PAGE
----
Many of her poems are love poems, and also suffused with prayer and spirituality, which perhaps are topic which have fallen slightly out of fashion. Her emotions are carefully restrained and calibrated, rather than given free rein: the ‘stiff upper lip’ is perhaps not perceived as an asset in poetry. And of course, she loved classical poetic forms, although she was able to (and did, on occasion) write exhilarated bursts of free verse. In an interview, she talks about the power of metre and beat in poetry: ‘The advantage of form, far from being “formal” and sort of off-putting and intellectual, is that through form you reach the reader on this subliminal level. I love form. It makes you cut down. Many free verse poems seem to me too wordy. They sound prose-y, let’s face it…. Very few free verse poems are memorable.’
There is indeed great musicality in her poetry, as well as references to music throughout:
We enter this evening as we enter a quartet
Listening again for its particular note
The interval where all seems possible,
Order within time when action is suspended
And we are pure in heart, perfect in will.
Some poems (especially later ones) seem little more than jotted down observations, and she does not always resist the temptation of a lazy cliché or facile rhyme. At times, she even has a tendency to preach (in her poems written at the time of the Vietnam War for instance). Yet there is no doubting the sincerity of her introspection, her powers of observation of nature, or how seriously she does take her poetry. Some of her descriptions of the essence of poetry will make any poet shiver in recognition:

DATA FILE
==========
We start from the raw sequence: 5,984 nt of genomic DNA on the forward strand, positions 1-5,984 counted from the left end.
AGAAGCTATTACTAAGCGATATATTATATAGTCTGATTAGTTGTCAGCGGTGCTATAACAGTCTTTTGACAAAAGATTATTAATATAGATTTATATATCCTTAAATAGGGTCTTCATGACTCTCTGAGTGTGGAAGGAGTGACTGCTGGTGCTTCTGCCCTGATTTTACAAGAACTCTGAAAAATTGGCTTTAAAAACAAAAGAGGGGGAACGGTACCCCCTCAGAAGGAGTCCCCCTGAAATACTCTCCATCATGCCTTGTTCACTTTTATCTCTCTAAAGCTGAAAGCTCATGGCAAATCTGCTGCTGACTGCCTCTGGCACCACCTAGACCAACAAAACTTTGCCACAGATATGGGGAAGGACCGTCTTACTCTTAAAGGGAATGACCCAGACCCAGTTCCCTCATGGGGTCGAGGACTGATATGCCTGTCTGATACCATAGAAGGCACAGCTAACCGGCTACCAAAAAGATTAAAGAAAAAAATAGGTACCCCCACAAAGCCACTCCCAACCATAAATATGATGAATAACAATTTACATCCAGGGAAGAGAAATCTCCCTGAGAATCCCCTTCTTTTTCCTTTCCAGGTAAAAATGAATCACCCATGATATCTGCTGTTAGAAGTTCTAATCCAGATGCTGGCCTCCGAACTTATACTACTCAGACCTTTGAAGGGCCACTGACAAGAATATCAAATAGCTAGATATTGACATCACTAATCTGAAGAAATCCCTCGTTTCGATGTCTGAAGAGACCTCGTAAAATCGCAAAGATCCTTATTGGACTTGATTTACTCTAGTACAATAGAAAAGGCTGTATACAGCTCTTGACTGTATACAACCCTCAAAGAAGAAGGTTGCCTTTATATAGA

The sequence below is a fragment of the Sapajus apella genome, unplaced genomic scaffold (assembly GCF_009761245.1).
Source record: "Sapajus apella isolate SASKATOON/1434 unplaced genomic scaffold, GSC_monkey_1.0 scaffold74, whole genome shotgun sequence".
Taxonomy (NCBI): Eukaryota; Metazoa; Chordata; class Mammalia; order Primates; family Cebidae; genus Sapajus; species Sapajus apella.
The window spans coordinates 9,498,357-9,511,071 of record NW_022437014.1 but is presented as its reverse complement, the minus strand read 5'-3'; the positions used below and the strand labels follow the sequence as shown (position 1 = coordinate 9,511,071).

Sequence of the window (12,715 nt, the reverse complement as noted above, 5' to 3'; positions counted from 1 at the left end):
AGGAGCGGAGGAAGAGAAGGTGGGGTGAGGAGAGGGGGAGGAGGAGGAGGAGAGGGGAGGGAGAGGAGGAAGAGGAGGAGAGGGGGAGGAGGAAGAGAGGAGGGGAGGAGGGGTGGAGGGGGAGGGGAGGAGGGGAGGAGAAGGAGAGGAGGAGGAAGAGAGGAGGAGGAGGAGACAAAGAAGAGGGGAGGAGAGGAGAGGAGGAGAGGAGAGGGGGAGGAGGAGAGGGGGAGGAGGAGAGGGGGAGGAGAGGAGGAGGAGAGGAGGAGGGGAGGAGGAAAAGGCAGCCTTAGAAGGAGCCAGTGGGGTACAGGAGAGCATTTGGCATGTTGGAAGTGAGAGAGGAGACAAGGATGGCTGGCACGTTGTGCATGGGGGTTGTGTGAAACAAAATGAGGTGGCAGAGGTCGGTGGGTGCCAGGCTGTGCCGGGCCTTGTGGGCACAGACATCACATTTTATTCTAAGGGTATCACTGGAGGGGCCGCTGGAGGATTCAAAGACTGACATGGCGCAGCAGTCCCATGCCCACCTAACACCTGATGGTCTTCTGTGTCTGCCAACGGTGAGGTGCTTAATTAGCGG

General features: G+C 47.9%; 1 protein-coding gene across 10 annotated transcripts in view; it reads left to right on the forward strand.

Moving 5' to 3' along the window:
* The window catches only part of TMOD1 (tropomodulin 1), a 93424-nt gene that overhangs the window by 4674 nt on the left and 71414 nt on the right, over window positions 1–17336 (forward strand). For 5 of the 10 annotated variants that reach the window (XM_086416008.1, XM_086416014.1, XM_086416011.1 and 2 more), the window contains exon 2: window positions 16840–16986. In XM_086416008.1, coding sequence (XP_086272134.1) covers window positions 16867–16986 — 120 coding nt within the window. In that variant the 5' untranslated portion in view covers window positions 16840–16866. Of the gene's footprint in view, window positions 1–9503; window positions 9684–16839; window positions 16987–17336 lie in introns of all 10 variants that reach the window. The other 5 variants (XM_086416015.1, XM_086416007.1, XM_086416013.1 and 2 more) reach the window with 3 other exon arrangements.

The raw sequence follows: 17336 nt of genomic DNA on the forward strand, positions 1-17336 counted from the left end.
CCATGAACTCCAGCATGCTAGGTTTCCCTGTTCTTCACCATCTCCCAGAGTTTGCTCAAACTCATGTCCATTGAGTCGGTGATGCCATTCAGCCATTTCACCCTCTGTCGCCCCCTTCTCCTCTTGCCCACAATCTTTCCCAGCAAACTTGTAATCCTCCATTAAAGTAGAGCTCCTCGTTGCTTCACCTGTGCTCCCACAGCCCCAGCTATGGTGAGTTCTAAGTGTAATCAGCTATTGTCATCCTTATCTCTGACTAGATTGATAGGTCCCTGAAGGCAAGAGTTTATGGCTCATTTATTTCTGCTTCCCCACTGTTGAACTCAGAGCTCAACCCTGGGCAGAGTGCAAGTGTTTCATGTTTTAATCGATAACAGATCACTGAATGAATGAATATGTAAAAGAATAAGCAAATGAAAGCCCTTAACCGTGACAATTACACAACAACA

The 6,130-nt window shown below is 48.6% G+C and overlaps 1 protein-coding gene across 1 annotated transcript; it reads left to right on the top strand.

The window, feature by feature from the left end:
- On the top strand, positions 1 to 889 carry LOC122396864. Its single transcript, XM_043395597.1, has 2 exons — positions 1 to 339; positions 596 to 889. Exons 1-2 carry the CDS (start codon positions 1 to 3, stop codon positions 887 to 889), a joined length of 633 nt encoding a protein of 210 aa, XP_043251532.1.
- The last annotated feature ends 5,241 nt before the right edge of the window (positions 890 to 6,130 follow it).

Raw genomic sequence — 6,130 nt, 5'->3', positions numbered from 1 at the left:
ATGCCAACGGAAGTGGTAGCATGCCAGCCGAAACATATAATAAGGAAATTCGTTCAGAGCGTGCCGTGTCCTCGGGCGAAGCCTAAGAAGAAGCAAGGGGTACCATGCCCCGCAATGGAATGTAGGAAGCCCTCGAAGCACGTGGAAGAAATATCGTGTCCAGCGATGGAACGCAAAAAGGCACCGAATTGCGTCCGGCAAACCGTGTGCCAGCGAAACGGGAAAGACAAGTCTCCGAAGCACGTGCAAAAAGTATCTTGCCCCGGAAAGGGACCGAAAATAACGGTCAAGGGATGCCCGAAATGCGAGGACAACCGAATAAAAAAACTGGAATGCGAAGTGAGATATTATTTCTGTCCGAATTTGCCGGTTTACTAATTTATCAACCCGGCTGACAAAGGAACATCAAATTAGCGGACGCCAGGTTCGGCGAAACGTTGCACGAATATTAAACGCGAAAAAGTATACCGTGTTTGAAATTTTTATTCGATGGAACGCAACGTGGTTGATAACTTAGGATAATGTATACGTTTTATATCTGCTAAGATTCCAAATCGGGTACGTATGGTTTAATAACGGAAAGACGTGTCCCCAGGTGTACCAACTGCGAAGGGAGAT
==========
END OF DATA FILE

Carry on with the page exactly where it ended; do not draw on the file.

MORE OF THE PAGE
It is not so much trying to keep alive
As trying to keep from blowing apart
From inner explosions every day. […]
Prisoner at a desk? No, universe of feeling
Where everything is seen, and nothing mine
To plead with or possess, only partake of,
As if at times I could put out a hand
And touch the lion head, the unicorn.
Not showy, not immediately life-changing, but the kind of poetry that seeps through your pores gradually. I’m glad that Open Road Media are reissuing her Collected Poems. I’m also curious to read her journals now and hope they are still in print. The kind of writing to savour, to dip in and out of, like going to have tea every week with your favourite aunt.